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Thread: Armbands

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    Default Armbands

    Hello all

    I'm currently sorting and scanning pictures from the effects of Ken Hughes with a view to including them in a memoir based on a draft found after his death. Various questions arise, some of them of a personal nature which won't be resolved but also some which you chaps may be able to answer. In this case I have a formal group photo in which the servicemen are variously wearing armbands or bands in their caps. Ken (standing second from left, second row back) has a band in his cap. What do these arm and cap bands signify?

    See the picture here

    'm guessing that this picture was taken in late 1940 or thereabouts and that these are new pilots before they have been assigned squadrons. Ken went to 79 squadron when he became operational. Feel free to disagree with any assumptions though.

    Thanks very much.
    Last edited by Jagan; 19th June 2019 at 03:38.

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    Hi

    Firstly I doubt these are new pilots because whilst most are Sergeants none of them are wearing flying badges. Newly graduated pilots would have been awarded their 'Wings' and promoted to Sergeant at the same time.

    Some are wearing a white hat band which should indicate that they are trainee aircrew, or have been selected for aircrew training, so as they are already sergeants I suspect they are all ground tradesmen. The armbands could be a local feature indicating an orderly duty or special status.

    Malcolm

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    1. Not Brevet in sight.
    2. No white arm band wears a white insert in his forage cap.
    3. Not an officer in sight.
    4. White forage cap insert = POM (Potential Officer Material)?
    5. White armbands on Salisbury Plain = DISTAFF (Directing staff).
    6. Rather a lot of Staff for a simple Square Bashing pass-out?
    7. Fascinating?
    HTH
    Peter Davies
    Meteorology is a science; good meteorology is an art!
    We might not know - but we might know who does!

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    Thanks for these responses.

    No brevets - of course, so obvious...!

    Maybe pre the award of wings, a class photo? Ken became a pilot serving with 79, 87 and 3 squadron so he certainly wasn't a ground tradesman. He did start in the Volunteer Reserve before his commission. Would that have a bearing on this puzzle?

    Cheers
    Pete

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    I cannot see any photo Petemac

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    Oh. Does the link in my first post not work for you? It works on my computer.

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    Pete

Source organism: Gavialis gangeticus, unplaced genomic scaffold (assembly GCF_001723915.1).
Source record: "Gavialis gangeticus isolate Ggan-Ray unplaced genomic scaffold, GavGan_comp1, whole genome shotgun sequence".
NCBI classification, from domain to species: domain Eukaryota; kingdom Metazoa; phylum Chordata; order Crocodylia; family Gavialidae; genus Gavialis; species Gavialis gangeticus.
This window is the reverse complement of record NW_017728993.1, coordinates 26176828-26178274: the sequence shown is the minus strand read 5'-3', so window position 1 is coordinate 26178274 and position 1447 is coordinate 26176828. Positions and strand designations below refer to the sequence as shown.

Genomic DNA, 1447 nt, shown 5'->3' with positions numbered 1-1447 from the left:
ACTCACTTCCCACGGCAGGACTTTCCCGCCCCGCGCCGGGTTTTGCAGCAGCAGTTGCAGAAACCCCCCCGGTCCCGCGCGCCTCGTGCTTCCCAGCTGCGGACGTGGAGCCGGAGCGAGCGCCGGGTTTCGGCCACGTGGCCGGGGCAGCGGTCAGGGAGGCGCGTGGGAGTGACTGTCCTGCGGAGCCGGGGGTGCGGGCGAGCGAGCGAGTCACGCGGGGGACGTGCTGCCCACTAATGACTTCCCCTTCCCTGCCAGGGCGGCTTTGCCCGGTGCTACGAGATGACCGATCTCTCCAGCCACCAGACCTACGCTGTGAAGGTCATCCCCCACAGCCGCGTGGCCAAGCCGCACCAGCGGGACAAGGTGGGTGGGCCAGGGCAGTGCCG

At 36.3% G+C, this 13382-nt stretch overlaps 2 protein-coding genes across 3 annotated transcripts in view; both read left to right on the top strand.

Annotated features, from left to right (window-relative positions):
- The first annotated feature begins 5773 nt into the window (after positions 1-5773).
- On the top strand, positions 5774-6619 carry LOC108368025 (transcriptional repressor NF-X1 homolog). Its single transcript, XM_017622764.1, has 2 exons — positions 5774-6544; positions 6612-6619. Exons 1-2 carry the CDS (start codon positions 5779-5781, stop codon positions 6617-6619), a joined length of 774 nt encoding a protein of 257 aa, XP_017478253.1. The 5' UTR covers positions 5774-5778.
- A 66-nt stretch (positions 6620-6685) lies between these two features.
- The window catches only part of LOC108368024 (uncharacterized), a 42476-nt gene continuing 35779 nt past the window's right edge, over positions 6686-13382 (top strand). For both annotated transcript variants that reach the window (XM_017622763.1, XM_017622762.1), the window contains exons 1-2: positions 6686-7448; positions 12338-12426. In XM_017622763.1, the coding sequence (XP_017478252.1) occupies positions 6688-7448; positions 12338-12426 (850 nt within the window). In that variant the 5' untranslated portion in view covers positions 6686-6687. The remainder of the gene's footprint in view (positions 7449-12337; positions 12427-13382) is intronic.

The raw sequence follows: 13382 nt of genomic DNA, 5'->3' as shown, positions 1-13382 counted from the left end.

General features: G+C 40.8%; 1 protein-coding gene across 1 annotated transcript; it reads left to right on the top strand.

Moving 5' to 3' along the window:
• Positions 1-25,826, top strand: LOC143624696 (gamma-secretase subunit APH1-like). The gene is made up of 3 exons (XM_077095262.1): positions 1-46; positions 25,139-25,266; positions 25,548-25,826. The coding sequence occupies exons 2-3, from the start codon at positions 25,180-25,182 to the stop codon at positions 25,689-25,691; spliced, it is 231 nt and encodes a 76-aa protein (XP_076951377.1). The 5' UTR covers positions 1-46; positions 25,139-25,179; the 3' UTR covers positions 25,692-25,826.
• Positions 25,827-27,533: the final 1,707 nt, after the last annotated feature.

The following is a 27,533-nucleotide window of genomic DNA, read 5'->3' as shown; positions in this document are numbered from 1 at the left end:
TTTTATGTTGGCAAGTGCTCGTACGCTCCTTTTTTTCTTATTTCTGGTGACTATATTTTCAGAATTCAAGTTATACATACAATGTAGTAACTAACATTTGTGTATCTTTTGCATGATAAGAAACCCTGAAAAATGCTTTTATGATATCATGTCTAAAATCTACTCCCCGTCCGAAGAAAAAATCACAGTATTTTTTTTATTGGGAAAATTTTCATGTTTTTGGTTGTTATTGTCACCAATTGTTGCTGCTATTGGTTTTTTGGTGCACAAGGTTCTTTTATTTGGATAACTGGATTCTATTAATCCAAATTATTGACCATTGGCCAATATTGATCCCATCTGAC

Did Ken train in Canada and was he commissioned as an officer before joining a squadron?

    Malcolm

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    No, Malcolm. He trained here and after call-up went to the Initial Training Wing, Magdalen College, Cambridge and then Hatfield. He was commissioned Pilot Officer in 1941 while with 87 squadron though the memoir is patchy on dates.

    Cheers
    Pete

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    Hi Pete

    Hatfield was only an EFTS so where (which SFTS) did he complete his training on service types.

    My question on Canada was based on this page http://www.211squadron.org/js_mitchell_dfc.html

    I wonder if your photo shows a class just about to receive their Flying Badges, 'Wings' (not brevets), so have already 'put up their strips' and those with the armbands have been selected for commissioning but as these have not yet come through they remain sergeants. There was perhaps confusion whether the white cap bands should be removed or not.

    Malcolm

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    Thanks for your continuing interest, Malcolm

    After Hatfield he went to a Pre-fighter Course at Sealand and then on to Aston Down to learn on Hurricanes in October 1940. He writes that his Wings Parade was at Aston Down, where they drew new uniforms and were disconcerted to discover they had to sew their wings on themselves.

    I think you may be right about the class and their stage of training. I've now collected together a number of pics which all show Ken without wings (all equally youthful), a couple of which are smaller line-ups with a 'winged' officer (instructor?) with them. They don't have armbands/brassards in those pics.

    That link is very interesting indeed, and does seem to shine a light on my picture. It would suggest that the brassard could be linked to the new uniform issue, and maybe this is a photo at Aston Down around the time of the Wings Parade.

    We're probably not at a definitive explanation of the hat bands but this has been most useful in helping me organise the pictures!

    Cheers
    Pete

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